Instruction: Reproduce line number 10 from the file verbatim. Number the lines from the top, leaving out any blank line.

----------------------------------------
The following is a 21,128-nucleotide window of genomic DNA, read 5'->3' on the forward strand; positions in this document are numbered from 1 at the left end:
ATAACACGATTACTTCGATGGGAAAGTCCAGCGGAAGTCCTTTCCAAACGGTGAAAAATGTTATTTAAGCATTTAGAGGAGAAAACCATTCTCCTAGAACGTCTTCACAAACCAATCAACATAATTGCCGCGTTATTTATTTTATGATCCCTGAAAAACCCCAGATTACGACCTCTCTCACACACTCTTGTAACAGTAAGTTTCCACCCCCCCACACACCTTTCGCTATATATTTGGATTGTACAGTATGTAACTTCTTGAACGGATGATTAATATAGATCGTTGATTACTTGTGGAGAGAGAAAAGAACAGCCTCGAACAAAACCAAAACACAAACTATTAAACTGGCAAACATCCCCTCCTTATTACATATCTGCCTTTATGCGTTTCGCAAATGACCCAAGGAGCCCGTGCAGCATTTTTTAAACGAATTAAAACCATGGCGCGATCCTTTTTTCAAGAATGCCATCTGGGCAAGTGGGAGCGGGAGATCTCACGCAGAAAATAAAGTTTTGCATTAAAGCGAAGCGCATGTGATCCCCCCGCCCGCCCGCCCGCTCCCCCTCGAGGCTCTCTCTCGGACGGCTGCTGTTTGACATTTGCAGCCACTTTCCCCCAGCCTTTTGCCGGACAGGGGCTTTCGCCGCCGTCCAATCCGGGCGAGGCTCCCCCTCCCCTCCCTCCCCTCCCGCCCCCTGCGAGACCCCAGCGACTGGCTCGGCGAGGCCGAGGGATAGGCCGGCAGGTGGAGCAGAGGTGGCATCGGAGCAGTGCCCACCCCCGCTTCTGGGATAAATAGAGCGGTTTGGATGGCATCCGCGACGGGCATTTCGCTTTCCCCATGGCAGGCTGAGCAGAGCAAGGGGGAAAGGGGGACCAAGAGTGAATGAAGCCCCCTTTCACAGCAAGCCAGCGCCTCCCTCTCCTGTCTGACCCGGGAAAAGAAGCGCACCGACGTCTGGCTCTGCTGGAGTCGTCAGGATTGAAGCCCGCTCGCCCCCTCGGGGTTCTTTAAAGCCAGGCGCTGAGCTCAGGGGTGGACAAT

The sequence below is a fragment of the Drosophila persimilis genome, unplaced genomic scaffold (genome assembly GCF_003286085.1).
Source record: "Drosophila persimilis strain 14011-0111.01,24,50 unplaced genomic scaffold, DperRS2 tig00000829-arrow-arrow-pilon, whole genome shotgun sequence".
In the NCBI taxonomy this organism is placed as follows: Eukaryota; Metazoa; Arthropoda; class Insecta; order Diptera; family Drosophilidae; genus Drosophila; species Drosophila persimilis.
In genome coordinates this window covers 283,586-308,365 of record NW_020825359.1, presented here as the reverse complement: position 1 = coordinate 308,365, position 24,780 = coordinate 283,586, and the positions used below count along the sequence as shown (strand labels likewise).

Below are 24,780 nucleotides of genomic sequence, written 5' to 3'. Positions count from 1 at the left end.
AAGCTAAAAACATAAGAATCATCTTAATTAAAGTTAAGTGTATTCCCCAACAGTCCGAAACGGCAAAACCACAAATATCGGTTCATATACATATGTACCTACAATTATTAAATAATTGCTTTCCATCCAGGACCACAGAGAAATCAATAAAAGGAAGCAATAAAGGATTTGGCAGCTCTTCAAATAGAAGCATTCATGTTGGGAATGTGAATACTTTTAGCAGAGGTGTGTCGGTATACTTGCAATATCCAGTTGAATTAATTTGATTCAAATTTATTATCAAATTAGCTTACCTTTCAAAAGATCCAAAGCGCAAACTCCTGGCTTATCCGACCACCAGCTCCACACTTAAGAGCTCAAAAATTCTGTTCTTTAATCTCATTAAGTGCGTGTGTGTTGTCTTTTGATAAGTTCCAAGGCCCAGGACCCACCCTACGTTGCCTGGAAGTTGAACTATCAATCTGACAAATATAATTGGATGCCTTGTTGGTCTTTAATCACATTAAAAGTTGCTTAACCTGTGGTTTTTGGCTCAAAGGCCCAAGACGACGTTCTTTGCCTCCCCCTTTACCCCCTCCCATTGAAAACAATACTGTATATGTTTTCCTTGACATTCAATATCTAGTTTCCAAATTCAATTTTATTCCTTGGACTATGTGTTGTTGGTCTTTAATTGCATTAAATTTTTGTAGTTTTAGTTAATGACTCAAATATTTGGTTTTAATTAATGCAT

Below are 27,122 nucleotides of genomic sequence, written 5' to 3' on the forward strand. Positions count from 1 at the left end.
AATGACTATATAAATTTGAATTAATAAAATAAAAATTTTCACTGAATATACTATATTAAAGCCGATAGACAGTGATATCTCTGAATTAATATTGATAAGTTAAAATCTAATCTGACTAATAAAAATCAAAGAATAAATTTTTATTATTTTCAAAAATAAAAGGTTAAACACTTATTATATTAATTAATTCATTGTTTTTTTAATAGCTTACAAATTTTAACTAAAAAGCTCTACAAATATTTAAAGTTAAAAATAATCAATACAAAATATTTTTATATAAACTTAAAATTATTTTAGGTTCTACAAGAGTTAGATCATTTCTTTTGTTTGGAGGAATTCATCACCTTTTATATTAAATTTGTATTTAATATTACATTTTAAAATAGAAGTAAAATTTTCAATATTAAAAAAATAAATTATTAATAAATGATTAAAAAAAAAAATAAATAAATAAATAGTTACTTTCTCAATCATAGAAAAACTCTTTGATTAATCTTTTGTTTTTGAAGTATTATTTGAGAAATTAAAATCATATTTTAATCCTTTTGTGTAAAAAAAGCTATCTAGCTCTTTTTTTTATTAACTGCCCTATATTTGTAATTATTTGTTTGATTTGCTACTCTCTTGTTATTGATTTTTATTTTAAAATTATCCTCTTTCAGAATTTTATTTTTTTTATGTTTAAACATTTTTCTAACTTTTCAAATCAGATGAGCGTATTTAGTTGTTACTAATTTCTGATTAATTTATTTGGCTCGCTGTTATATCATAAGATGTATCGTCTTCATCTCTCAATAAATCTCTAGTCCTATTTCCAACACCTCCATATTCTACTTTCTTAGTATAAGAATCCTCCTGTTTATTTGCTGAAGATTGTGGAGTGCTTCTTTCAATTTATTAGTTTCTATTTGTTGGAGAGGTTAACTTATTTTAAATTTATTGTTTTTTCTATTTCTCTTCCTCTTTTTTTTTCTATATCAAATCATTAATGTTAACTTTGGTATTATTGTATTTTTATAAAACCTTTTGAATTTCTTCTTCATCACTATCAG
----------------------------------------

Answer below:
AATGACTATATAAATTTGAATTAATAAAATAAAAATTTTCACTGAATATACTATATTAAAGCCGATAGACAGTGATATCTCTGAATTAATATTGATAAGTTAAAATCTAATCTGACTAATAAAAATCAAAGAATAAATTTTTATTATTTTCAAAAATAAAAGGTTAAACACTTATTATATTAATTAATTCATTGTTTTTTTAATAGCTTACAAATTTTAACTAAAAAGCTCTACAAATATTTAAAGTTAAAAATAATCAATACAAAATATTTTTATATAAACTTAAAATTATTTTAGGTTCTACAAGAGTTAGATCATTTCTTTTGTTTGGAGGAATTCATCACCTTTTATATTAAATTTGTATTTAATATTACATTTTAAAATAGAAGTAAAATTTTCAATATTAAAAAAATAAATTATTAATAAATGATTAAAAAAAAAAATAAATAAATAAATAGTTACTTTCTCAATCATAGAAAAACTCTTTGATTAATCTTTTGTTTTTGAAGTATTATTTGAGAAATTAAAATCATATTTTAATCCTTTTGTGTAAAAAAAGCTATCTAGCTCTTTTTTTTATTAACTGCCCTATATTTGTAATTATTTGTTTGATTTGCTACTCTCTTGTTATTGATTTTTATTTTAAAATTATCCTCTTTCAGAATTTTATTTTTTTTATGTTTAAACATTTTTCTAACTTTTCAAATCAGATGAGCGTATTTAGTTGTTACTAATTTCTGATTAATTTATTTGGCTCGCTGTTATATCATAAGATGTATCGTCTTCATCTCTCAATAAATCTCTAGTCCTATTTCCAACACCTCCATATTCTACTTTCTTAGTATAAGAATCCTCCTGTTTATTTGCTGAAGATTGTGGAGTGCTTCTTTCAATTTATTAGTTTCTATTTGTTGGAGAGGTTAACTTATTTTAAATTTATTGTTTTTTCTATTTCTCTTCCTCTTTTTTTTTCTATATCAAATCATTAATGTTAACTTTGGTATTATTGTATTTTTATAAAACCTTTTGAATTTCTTCTTCATCACTATCAG